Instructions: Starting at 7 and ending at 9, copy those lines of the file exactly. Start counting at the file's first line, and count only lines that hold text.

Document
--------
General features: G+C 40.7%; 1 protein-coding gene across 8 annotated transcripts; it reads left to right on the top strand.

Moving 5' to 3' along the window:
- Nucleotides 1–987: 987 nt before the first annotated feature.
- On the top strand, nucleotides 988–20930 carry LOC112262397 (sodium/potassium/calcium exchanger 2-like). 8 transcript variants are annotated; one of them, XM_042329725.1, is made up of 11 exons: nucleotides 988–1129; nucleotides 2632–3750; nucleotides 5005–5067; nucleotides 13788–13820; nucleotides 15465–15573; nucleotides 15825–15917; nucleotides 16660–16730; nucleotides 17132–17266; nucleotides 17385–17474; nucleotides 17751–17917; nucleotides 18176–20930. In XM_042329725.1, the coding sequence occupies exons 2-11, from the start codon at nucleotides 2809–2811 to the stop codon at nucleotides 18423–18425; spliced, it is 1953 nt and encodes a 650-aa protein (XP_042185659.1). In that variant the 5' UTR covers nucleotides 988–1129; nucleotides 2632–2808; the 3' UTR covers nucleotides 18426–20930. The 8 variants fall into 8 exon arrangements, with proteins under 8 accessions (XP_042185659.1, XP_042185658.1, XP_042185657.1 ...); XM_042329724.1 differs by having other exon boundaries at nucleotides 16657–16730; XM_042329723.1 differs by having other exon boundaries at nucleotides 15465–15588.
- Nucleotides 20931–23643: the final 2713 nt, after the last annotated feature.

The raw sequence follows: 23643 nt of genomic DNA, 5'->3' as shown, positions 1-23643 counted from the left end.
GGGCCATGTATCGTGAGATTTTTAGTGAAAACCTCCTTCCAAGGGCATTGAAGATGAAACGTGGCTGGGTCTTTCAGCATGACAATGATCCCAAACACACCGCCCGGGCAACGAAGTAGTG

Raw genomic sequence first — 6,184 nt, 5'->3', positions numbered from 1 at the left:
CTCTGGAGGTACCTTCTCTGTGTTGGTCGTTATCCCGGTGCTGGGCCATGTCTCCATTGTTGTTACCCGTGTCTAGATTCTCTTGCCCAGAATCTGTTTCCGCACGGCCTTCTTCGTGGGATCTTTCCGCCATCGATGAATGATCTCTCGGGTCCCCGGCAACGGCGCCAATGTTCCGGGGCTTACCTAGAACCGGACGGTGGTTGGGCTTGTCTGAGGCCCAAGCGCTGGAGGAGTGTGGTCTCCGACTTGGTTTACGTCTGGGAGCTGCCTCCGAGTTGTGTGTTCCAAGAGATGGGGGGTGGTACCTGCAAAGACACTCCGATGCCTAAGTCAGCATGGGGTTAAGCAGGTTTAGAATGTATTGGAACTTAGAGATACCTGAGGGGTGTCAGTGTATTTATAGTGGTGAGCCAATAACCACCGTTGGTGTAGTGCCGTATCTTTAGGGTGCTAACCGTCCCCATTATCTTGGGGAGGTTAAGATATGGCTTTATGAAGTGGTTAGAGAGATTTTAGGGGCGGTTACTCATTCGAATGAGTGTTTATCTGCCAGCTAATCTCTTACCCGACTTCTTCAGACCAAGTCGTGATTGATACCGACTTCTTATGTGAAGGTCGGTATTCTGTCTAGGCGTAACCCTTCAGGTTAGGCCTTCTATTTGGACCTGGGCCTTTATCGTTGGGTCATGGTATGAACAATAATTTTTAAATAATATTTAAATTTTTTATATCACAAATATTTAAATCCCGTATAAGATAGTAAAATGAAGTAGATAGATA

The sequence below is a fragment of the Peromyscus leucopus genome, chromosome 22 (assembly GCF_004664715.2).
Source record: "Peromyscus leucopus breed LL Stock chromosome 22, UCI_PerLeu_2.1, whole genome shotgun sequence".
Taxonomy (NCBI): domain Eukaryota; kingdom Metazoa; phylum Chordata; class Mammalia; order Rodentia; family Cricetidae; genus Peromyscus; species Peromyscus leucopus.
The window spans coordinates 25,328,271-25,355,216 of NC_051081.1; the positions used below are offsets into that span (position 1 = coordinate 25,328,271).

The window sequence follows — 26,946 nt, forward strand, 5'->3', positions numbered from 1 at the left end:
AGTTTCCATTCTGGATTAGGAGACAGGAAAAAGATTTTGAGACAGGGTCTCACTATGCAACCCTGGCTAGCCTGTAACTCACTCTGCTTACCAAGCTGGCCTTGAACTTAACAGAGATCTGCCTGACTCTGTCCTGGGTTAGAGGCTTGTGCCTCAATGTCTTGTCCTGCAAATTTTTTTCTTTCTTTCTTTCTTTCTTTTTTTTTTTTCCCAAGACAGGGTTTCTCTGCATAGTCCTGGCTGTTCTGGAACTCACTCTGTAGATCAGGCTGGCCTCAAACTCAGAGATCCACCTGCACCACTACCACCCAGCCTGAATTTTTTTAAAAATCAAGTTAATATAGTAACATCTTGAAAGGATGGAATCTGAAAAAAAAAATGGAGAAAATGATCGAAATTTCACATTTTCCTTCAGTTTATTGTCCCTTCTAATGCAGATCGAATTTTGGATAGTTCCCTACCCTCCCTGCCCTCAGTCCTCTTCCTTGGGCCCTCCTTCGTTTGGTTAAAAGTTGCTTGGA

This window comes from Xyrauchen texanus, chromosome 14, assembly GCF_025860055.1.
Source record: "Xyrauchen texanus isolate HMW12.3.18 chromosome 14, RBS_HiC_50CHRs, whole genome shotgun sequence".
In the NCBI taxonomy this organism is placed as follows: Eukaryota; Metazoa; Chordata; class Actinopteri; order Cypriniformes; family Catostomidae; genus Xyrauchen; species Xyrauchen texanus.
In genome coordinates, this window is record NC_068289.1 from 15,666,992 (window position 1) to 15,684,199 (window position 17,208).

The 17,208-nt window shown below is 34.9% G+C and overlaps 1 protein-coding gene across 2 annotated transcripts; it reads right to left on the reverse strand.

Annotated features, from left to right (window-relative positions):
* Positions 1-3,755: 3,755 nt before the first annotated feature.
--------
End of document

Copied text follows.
GGGCCATGTATCGTGAGATTTTTAGTGAAAACCTCCTTCCAAGGGCATTGAAGATGAAACGTGGCTGGGTCTTTCAGCATGACAATGATCCCAAACACACCGCCCGGGCAACGAAGTAGTG

Raw genomic sequence first — 6,184 nt, 5'->3', positions numbered from 1 at the left:
CTCTGGAGGTACCTTCTCTGTGTTGGTCGTTATCCCGGTGCTGGGCCATGTCTCCATTGTTGTTACCCGTGTCTAGATTCTCTTGCCCAGAATCTGTTTCCGCACGGCCTTCTTCGTGGGATCTTTCCGCCATCGATGAATGATCTCTCGGGTCCCCGGCAACGGCGCCAATGTTCCGGGGCTTACCTAGAACCGGACGGTGGTTGGGCTTGTCTGAGGCCCAAGCGCTGGAGGAGTGTGGTCTCCGACTTGGTTTACGTCTGGGAGCTGCCTCCGAGTTGTGTGTTCCAAGAGATGGGGGGTGGTACCTGCAAAGACACTCCGATGCCTAAGTCAGCATGGGGTTAAGCAGGTTTAGAATGTATTGGAACTTAGAGATACCTGAGGGGTGTCAGTGTATTTATAGTGGTGAGCCAATAACCACCGTTGGTGTAGTGCCGTATCTTTAGGGTGCTAACCGTCCCCATTATCTTGGGGAGGTTAAGATATGGCTTTATGAAGTGGTTAGAGAGATTTTAGGGGCGGTTACTCATTCGAATGAGTGTTTATCTGCCAGCTAATCTCTTACCCGACTTCTTCAGACCAAGTCGTGATTGATACCGACTTCTTATGTGAAGGTCGGTATTCTGTCTAGGCGTAACCCTTCAGGTTAGGCCTTCTATTTGGACCTGGGCCTTTATCGTTGGGTCATGGTATGAACAATAATTTTTAAATAATATTTAAATTTTTTATATCACAAATATTTAAATCCCGTATAAGATAGTAAAATGAAGTAGATAGATA